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Latitude: 57.2239 / 57°13'26"N
Longitude: -2.1865 / 2°11'11"W
OS Eastings: 388839
OS Northings: 814815
OS Grid: NJ888148
Mapcode National: GBR XK.SQ5K
Mapcode Global: WH9Q9.DP2F
Entry Name: Parkhill Pumping Station, Including Pumping House, Lade Aqueduct and Tanks
Listing Date: 20 February 1991
Source: Historic Scotland
Source ID: 353179
Historic Scotland Designation Reference: LB18957
Building Class: Cultural
Location: New Machar
Electoral Ward: East Garioch
Parish: New Machar
Traditional County: Aberdeenshire
Dated 1898. Pumping station consisting of 2-storey and attic, 3-bay pumping house built against terraced earth bank,with lade carried on an aqueduct adjoining at rear; large T-plan water tanks to SE. Mass concrete construction. Aqueduct of mass concrete, probably with some metal re-inforcement (see Notes).
PUMPING HOUSE: symmetrical, 3 bays. Moulded string course at ground floor stepped around central carved and dated crest. Shallow arched window openings. Central segmental-arched opening at ground, now blocked; flanked by paired windows, that to right changed to entrance; evidence of later single storey pitched roof porch (now removed). 2 windows at 1st floor. Canted attic dormers. Pair of entrances with boarded timber doors at 1st floor of W gable. Predominantly timber sash and case windows. Pitched roof, grey slates, straight skews, coped stacks with octagonal clay cans.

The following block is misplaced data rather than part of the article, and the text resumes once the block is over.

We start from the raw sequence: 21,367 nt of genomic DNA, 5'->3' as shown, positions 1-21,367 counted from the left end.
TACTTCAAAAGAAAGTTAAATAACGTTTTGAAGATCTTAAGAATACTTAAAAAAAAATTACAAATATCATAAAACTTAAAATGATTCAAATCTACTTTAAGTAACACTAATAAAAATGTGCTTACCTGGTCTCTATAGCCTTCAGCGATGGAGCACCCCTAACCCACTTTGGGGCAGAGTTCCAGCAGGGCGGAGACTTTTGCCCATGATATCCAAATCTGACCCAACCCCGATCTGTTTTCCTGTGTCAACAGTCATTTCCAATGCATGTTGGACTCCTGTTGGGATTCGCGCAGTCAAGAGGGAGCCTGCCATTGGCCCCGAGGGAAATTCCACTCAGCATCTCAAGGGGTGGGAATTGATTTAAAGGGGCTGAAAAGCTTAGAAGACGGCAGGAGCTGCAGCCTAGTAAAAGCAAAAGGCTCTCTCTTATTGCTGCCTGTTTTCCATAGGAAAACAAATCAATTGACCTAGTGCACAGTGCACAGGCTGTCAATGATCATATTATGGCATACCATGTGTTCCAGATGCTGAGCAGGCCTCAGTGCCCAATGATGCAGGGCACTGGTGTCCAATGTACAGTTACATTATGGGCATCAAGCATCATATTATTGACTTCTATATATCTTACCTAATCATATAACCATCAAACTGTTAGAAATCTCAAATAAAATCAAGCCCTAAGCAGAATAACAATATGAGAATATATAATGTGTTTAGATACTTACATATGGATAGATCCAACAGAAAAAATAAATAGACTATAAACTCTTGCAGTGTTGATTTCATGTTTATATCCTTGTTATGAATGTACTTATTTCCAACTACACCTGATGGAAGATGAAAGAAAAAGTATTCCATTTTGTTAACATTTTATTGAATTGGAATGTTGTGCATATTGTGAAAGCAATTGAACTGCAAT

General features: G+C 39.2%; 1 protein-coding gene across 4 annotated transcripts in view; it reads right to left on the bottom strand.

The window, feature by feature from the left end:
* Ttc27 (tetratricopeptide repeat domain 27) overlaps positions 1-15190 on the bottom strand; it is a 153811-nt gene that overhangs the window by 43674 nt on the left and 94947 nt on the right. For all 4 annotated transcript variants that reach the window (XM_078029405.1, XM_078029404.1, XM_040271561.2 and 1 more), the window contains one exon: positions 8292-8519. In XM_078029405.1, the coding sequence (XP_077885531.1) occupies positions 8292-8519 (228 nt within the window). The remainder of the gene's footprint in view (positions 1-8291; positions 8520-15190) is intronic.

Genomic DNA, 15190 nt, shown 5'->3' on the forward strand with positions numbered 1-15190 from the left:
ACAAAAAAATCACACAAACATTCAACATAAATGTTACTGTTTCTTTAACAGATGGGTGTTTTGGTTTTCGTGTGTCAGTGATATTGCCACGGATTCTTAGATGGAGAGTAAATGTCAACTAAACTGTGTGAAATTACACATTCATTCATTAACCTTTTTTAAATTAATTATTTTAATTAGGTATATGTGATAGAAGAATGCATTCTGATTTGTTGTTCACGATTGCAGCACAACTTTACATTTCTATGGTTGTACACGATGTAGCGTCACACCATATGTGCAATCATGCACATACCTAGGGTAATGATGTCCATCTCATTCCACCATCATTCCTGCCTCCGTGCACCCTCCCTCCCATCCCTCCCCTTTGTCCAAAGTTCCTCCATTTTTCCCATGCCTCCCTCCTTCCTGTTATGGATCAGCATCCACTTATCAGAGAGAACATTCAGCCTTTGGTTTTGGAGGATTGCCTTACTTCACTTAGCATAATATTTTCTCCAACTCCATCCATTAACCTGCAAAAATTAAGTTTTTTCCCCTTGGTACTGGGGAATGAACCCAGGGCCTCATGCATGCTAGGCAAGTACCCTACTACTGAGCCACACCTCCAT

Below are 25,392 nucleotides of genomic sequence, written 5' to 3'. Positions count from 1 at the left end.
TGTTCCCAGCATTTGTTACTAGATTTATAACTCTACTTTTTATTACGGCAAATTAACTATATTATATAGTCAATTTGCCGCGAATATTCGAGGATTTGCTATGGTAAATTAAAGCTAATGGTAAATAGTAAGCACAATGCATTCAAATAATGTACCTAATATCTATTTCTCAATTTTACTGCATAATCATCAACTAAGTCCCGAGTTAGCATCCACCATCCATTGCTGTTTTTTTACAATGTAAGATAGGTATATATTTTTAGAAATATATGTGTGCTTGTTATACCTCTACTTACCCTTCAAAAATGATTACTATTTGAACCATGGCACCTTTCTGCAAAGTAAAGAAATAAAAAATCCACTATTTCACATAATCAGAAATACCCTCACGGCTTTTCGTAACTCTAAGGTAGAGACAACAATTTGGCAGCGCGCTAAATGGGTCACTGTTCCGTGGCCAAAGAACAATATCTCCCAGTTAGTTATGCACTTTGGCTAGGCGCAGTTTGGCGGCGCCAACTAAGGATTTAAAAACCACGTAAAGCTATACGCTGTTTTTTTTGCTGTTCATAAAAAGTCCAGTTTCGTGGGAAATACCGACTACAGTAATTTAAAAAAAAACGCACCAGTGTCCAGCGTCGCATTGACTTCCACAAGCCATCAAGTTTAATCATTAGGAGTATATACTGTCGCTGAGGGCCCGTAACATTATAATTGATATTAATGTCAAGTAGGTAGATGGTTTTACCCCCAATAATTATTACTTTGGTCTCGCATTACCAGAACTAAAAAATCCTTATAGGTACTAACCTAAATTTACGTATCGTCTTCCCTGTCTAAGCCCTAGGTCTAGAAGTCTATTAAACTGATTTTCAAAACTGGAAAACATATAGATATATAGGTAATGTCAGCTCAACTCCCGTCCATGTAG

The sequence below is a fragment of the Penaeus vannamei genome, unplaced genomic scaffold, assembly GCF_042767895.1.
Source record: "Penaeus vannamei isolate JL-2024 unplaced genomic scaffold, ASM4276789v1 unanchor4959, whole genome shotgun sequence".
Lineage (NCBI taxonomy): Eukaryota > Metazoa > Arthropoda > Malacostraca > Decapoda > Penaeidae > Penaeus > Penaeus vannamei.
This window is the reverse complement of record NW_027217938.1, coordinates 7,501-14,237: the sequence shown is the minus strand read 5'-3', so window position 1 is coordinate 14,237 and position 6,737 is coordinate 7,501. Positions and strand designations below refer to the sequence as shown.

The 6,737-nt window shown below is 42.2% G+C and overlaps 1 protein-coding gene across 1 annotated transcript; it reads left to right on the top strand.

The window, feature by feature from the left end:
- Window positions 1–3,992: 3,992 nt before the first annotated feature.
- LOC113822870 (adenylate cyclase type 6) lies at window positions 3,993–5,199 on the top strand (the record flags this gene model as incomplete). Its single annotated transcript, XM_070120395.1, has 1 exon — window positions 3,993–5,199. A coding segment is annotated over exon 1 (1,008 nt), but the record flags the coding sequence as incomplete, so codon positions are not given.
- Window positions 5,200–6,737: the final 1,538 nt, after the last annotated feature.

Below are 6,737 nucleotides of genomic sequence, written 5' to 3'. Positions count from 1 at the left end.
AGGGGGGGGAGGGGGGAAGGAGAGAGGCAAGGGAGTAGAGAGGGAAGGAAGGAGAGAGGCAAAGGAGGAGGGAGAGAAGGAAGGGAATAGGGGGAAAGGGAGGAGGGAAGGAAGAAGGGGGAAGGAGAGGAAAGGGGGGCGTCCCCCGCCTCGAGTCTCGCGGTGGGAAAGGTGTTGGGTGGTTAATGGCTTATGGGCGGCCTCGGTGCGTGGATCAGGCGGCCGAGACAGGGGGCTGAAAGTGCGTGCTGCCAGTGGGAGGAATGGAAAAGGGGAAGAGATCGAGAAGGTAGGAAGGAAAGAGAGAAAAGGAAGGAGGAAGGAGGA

INTERIOR (partially seen 2012): 2 turbine pumps at ground floor (1 original).
LADE AND AQUEDUCT (at NJ 88812 814831): 2 concrete arches adjoined to N (rear) elevation of pumping house supporting bellied lade, corbelled to S; adjoined at a right angle to aqueduct spanning to that in channelled earth bank to N; aqueduct with vaulted base. Retaining wall to bank.
WATER TANKS (at NJ 88843 14815): circa 1898. Large T-plan, flat-roofed concrete tanks sited on falling ground to SE of house.
Parkhill Pumping Station is a rare and distinctive example of a late 19th small-scale pumping station. The design of the building utilises the natural change in levels of the landscape for hydraulic power and the distinctive aqueduct is unusually adjoined to the rear elevation to give the appearance of a single structure. This collection of buildings form a functional grouping that are a prominent feature in the landscape.
It is probable that the lade and aqueduct have been constructed with some form of metal reinforcement in order to strengthen the structure and achieve the span. It is possibly one of the earliest uses of reinforced concrete in Scotland, predating the Sentinel Works, Glasgow (1903-04) the Lion Chambers, Glasgow (1904-08), and the Aluminium Works at Kinlochleven (1905-1909) (see separate listings).
The pumping station pumped 650-750 cubic metres (max 1700 cubic metres) of water daily from the Kennel Park and Arieburn Springs uphill to the Lower Overton Reservoir to supply water for the village of Dyce. The turbine pumps were originally water powered. Water was diverted from the Goval Burn at Bridgehaugh along the lade and filtered by screens which had to be cleaned every 3 hours. In the mid 20th century the turbine pumps became powered by electricity, before the site was closed and sold in the late 20th century.
The supervisor's accommodation was originally in the upper part of the pumping station accessed by a walkway to an entrance on the W gable. In the early 20th century a separate building was constructed for the supervisor and the original accommodation became offices.
List description updated, 2012.
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